Old dogs, new tricks

We’ve spent the last two days visiting with some old friends who live in the wilderness of North Carolina. I may be youth impaired and set in my ways, but I can be taught. I’ve learned:

  • If the trees next to the trail are shaking violently when there’s no wind, run like hell. The consequences of noncompliance are becoming an afternoon snack for passing bears, or picking boar tusks out of your butt.
  • Don’t poke your face up to a hole in the ground to see if something is inside unless you’re into body piercing with venomous fangs.
  • Close the roof vents in the motor home at the first drop of rain. There are no circumstances under which you would want a wading pool in your bed.

As with all vacations, something has to go wrong. I assumed it would be my vintage motorhome, but instead it was my vintage knee. Hiking to the showers requires bug spray, patience, and heavy narcotics.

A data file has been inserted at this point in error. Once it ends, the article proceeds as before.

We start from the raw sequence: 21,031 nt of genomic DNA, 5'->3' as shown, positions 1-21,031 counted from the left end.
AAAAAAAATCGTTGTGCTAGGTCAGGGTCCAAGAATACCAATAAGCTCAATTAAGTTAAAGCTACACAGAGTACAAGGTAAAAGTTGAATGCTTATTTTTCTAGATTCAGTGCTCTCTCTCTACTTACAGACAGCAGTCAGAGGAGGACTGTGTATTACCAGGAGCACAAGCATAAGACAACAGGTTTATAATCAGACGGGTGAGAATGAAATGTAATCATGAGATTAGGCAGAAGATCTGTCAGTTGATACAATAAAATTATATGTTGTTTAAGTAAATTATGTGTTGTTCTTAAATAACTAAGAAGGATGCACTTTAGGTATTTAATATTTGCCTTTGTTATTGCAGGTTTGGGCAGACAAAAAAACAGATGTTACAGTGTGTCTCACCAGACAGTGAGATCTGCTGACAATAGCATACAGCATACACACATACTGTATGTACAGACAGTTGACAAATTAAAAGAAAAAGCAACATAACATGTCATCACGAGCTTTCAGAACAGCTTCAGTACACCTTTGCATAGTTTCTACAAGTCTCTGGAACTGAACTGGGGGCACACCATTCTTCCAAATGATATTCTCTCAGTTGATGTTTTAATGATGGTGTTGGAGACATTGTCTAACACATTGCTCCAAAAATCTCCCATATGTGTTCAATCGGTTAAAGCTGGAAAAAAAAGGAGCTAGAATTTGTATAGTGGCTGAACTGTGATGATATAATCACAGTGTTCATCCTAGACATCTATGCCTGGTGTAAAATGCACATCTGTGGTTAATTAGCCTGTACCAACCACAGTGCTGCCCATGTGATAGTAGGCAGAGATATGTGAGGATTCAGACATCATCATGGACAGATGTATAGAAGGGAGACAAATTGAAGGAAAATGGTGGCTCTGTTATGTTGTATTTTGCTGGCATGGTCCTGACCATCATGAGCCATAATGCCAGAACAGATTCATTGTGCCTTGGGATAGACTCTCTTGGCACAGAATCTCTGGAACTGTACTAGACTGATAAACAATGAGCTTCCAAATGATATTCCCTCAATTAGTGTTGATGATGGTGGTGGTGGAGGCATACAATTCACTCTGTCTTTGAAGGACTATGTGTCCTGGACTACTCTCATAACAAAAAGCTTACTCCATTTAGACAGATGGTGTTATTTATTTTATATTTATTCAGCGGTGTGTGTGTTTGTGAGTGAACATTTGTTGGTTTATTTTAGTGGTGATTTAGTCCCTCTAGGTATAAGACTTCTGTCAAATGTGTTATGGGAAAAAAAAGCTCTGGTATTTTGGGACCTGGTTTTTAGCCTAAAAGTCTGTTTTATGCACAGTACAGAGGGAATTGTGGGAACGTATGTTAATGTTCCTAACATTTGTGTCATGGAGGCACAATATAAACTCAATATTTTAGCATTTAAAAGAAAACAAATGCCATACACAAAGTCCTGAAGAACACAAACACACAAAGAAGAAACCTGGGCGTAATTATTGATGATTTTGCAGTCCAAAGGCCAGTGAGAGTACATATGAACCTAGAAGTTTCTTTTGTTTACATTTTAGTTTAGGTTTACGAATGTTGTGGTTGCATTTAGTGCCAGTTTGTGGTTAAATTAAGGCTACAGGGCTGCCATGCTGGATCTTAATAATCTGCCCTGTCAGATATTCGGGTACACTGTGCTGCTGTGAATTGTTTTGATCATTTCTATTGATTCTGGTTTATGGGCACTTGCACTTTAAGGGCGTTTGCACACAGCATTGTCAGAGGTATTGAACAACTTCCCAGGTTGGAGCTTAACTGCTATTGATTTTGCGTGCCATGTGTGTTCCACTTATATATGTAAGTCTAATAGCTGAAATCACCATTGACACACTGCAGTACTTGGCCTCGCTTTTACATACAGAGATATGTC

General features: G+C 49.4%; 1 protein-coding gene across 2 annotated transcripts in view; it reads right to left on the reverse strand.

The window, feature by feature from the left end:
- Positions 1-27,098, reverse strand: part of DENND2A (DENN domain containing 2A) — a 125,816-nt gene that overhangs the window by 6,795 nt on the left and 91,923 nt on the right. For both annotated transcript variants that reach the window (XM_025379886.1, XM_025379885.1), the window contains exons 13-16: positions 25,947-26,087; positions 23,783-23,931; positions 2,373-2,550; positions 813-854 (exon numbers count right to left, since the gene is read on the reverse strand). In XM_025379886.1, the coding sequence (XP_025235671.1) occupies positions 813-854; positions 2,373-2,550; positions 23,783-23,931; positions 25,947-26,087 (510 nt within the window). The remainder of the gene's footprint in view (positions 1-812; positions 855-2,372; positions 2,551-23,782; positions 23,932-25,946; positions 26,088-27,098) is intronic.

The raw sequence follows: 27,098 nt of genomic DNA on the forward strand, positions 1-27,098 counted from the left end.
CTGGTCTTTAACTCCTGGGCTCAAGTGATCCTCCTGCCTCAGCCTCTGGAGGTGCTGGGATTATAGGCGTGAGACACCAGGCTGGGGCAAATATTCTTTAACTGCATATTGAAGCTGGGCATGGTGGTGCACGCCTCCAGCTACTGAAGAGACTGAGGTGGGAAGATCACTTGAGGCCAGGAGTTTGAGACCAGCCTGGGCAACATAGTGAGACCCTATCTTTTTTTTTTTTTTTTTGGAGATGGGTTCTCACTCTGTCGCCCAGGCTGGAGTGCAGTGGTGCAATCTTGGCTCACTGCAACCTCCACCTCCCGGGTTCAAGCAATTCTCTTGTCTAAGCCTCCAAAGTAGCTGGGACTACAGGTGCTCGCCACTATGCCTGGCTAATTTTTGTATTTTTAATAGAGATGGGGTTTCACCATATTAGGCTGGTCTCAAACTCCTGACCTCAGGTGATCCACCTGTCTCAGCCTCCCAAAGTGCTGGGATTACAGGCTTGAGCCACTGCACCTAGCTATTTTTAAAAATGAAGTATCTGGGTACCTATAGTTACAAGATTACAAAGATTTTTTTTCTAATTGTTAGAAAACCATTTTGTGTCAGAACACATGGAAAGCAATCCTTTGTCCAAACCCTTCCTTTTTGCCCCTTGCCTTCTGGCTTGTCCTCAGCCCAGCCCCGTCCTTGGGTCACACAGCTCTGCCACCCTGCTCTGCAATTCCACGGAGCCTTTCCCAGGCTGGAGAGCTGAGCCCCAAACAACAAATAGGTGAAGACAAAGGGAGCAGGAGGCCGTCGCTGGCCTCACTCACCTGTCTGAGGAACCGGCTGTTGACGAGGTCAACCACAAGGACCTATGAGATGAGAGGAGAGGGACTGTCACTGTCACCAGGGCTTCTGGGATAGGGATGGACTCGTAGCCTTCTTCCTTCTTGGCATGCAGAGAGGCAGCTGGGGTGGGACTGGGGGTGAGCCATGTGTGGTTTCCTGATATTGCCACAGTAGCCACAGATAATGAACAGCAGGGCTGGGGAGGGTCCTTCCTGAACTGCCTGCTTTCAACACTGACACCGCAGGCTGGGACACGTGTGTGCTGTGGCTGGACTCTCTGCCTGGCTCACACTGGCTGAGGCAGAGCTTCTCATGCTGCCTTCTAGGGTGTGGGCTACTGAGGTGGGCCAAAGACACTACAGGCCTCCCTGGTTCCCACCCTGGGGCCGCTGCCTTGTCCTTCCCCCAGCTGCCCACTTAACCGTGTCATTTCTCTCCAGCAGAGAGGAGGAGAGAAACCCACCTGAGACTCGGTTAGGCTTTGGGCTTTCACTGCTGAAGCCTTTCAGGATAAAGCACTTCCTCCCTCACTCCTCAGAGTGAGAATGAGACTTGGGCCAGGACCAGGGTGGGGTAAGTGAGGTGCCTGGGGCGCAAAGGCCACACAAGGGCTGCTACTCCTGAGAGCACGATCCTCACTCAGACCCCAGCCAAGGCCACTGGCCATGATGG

Visiting old friends makes up for a lot of potential maiming from wild creatures. A joy ride used to involve a Fiat Spider with the top down. Now we rocket through the campground at two miles an hour in a golf cart. It’s not the best conveyance for escaping said boars and bears.

As we gossip catch up on news and kvetch, I remind myself that I’m supposed to be taking the moral high ground. “Live and let live,” I think to myself charitably as I squash every spider within a six mile radius. Everybody knows that charity doesn’t apply to eight-legged creatures from hell. It barely applies to my friend’s catty, back-stabbing neighbors. Guess I need to work on my moral high ground.

Today, we’ll say our tearful goodbyes, trust to the gods of RVs, and get back on the road, heading for the beach. I’m thinking that golf carts will not be useful in trying to outrun sharks. Time will tell.